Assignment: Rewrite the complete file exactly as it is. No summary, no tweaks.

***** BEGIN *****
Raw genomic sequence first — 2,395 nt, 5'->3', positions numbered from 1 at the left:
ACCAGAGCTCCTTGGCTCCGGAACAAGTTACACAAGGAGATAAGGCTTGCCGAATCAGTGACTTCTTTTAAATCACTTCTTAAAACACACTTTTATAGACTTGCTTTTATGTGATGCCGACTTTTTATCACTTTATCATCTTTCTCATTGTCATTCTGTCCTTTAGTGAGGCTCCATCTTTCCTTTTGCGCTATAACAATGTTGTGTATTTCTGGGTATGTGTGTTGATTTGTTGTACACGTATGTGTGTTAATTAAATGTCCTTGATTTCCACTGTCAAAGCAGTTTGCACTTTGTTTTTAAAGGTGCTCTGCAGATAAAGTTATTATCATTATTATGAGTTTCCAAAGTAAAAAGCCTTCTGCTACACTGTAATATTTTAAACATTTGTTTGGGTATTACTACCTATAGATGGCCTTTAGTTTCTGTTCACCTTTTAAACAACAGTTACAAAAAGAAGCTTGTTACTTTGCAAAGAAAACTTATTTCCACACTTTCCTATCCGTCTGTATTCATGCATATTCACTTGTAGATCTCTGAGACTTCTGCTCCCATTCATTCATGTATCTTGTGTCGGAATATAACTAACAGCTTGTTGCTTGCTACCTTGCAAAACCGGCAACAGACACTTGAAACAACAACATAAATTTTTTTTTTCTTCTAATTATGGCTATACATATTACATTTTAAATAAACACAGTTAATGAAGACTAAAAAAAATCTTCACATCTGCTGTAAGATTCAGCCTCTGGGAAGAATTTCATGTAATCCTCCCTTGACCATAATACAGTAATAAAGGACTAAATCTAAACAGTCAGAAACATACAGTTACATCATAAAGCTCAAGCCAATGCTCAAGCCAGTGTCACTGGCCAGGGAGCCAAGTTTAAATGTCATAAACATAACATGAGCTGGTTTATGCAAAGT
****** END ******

Raw genomic sequence first — 2,395 nt, 5'->3', positions numbered from 1 at the left:
ACCAGAGCTCCTTGGCTCCGGAACAAGTTACACAAGGAGATAAGGCTTGCCGAATCAGTGACTTCTTTTAAATCACTTCTTAAAACACACTTTTATAGACTTGCTTTTATGTGATGCCGACTTTTTATCACTTTATCATCTTTCTCATTGTCATTCTGTCCTTTAGTGAGGCTCCATCTTTCCTTTTGCGCTATAACAATGTTGTGTATTTCTGGGTATGTGTGTTGATTTGTTGTACACGTATGTGTGTTAATTAAATGTCCTTGATTTCCACTGTCAAAGCAGTTTGCACTTTGTTTTTAAAGGTGCTCTGCAGATAAAGTTATTATCATTATTATGAGTTTCCAAAGTAAAAAGCCTTCTGCTACACTGTAATATTTTAAACATTTGTTTGGGTATTACTACCTATAGATGGCCTTTAGTTTCTGTTCACCTTTTAAACAACAGTTACAAAAAGAAGCTTGTTACTTTGCAAAGAAAACTTATTTCCACACTTTCCTATCCGTCTGTATTCATGCATATTCACTTGTAGATCTCTGAGACTTCTGCTCCCATTCATTCATGTATCTTGTGTCGGAATATAACTAACAGCTTGTTGCTTGCTACCTTGCAAAACCGGCAACAGACACTTGAAACAACAACATAAATTTTTTTTTTCTTCTAATTATGGCTATACATATTACATTTTAAATAAACACAGTTAATGAAGACTAAAAAAAATCTTCACATCTGCTGTAAGATTCAGCCTCTGGGAAGAATTTCATGTAATCCTCCCTTGACCATAATACAGTAATAAAGGACTAAATCTAAACAGTCAGAAACATACAGTTACATCATAAAGCTCAAGCCAATGCTCAAGCCAGTGTCACTGGCCAGGGAGCCAAGTTTAAATGTCATAAACATAACATGAGCTGGTTTATGCAAAGT